On a policy level, NSW has an “aspirational” clean energy target, but nothing like the goals that neighbouring Victoria or Queensland are pursuing. Rather, it is pursuing a number of smaller scale initiatives that aim to facilitate renewables, rather than promote a large scale energy transition.
Recommendations by the state’s Independent Pricing and Regulatory Tribunal calling for solar FITs to be doubled, made earlier in the year in response to surging wholesale prices, was welcomed by NSW Energy Minister Don Harwin. The Minister has not echoed some of the price and reliability scaremongering of his federal Liberal Party Colleagues.
WA saw a change in government in 2017, with Labor’s Mark McGowan sweeping aside eight-year incumbent Liberal Colin Barnett. The state’s new Energy Minister, Ben Wyatt, has indicated that he is not initially inclined to travel down the route of a state-based renewable energy target.
“Ultimately my preference is always to break to a national model,” said Wyatt. “I don’t think individual state models are as efficient and as effective for private sector investment as a national model.” Despite this preference, Wyatt has also hinted that a “non-national regime” could be a possibility post-2020.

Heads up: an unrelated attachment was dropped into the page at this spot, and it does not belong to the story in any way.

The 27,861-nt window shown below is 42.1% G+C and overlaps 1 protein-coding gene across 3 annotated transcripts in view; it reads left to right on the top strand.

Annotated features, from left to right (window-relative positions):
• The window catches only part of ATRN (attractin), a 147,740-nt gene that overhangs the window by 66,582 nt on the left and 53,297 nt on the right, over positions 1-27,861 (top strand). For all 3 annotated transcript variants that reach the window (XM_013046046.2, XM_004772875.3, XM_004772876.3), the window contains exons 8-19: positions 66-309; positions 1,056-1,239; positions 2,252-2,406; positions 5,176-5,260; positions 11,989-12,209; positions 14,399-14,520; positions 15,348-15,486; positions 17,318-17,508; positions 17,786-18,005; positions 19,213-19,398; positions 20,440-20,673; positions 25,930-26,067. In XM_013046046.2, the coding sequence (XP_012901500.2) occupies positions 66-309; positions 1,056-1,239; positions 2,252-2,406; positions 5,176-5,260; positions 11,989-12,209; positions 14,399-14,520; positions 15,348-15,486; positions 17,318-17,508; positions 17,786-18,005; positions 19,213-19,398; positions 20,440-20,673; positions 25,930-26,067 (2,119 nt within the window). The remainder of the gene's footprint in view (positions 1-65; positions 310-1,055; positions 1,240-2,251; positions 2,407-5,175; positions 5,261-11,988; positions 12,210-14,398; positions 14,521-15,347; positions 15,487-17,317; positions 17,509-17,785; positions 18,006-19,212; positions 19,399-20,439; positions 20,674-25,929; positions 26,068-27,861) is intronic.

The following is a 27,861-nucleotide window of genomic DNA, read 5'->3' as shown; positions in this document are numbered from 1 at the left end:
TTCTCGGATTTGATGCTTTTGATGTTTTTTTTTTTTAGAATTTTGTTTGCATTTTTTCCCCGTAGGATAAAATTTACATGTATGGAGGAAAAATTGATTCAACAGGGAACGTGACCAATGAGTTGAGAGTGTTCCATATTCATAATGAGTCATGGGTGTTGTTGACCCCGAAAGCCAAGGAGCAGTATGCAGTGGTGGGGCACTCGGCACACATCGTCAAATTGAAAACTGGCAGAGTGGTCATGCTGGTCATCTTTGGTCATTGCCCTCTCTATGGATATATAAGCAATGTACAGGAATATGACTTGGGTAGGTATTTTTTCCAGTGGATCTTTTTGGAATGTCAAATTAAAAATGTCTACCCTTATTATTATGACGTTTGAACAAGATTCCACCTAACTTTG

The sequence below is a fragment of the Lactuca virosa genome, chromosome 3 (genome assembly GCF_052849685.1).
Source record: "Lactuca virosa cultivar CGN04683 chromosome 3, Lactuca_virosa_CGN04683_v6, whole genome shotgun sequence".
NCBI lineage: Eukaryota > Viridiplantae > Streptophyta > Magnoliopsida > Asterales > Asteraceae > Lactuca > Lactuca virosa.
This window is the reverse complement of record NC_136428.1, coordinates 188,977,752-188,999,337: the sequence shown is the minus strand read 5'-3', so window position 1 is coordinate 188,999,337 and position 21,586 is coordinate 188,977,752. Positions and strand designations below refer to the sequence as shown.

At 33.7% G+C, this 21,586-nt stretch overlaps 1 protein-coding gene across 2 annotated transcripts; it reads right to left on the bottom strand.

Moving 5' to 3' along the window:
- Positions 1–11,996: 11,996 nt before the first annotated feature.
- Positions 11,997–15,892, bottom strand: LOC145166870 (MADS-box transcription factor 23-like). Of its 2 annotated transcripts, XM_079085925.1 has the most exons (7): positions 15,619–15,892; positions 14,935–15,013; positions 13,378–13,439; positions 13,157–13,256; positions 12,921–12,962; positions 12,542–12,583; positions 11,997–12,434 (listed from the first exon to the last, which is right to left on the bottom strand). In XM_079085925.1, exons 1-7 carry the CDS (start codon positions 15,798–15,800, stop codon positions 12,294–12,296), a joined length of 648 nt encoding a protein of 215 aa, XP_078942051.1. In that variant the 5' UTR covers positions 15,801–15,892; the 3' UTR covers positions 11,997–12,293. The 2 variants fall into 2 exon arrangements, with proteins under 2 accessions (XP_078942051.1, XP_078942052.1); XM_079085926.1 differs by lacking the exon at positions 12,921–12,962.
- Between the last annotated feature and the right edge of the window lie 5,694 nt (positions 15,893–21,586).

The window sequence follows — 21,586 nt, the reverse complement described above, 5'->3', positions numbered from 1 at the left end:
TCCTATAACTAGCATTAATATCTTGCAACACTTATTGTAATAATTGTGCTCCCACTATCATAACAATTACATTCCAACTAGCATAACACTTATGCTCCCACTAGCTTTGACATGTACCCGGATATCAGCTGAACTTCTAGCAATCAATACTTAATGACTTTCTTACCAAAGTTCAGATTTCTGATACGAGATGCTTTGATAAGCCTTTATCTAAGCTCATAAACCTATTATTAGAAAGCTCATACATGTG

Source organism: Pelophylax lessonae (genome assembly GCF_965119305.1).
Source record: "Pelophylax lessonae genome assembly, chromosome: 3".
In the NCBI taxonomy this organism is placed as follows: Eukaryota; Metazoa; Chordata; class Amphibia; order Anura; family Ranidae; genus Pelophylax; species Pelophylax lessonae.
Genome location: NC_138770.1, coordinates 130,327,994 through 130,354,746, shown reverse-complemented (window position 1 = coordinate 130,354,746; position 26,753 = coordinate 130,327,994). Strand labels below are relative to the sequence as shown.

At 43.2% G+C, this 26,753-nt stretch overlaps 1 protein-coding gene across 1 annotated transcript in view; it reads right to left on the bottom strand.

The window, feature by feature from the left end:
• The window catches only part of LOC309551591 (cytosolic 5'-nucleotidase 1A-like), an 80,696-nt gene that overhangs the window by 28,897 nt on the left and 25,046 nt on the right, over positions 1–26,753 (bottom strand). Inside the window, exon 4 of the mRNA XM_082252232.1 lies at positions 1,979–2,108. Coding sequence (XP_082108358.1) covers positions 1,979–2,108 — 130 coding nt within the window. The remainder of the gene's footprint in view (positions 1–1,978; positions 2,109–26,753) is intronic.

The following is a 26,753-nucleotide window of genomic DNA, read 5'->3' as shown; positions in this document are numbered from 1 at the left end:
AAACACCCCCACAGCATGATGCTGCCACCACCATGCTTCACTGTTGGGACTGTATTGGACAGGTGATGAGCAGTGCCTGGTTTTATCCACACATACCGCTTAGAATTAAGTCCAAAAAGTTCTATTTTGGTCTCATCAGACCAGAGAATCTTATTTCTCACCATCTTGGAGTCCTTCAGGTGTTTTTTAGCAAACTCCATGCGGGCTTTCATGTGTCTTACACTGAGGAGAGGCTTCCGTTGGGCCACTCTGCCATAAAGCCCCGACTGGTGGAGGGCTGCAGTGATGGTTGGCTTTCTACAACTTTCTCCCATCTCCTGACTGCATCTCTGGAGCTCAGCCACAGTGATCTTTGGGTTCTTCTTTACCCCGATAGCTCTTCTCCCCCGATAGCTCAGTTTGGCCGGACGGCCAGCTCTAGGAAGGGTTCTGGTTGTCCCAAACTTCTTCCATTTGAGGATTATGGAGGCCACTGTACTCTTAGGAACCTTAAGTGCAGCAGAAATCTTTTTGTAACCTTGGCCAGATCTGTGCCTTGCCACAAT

Quite separate from the National Energy Market, WA remains a laggard regarding large scale solar deployment. After inaugurating Australia’s first PV power plant, the 10 MW Greenough River project, little development has taken place. There are plans to double Greenough’s size, and Indian-Australian developer Sun Brilliance’s 128 MW Cunderdin Solar Farm continue to move ahead – Australia’s first merchant utility-scale PV project.
As it currently stands, the NEG will not apply to the WA grid, leaving it at somewhat of a loose end when it comes to policy beyond 2020.
The state-owned utility Synergy has moved to close aged coal and gas generators in 2017, with plans to retire 436 MW of generators in the state’s Midwest and Kwinana, south of Perth. The 52-year-old Muja AB power station was also closed in September, taking 400 MW of capacity offline. The Muja AB refurbishment project was a blight on the outgoing government, with the attempted extension of the plant’s life costing some $310 million, being delivered 18 months late, and having never operated at more than 20% capacity over its period of operation.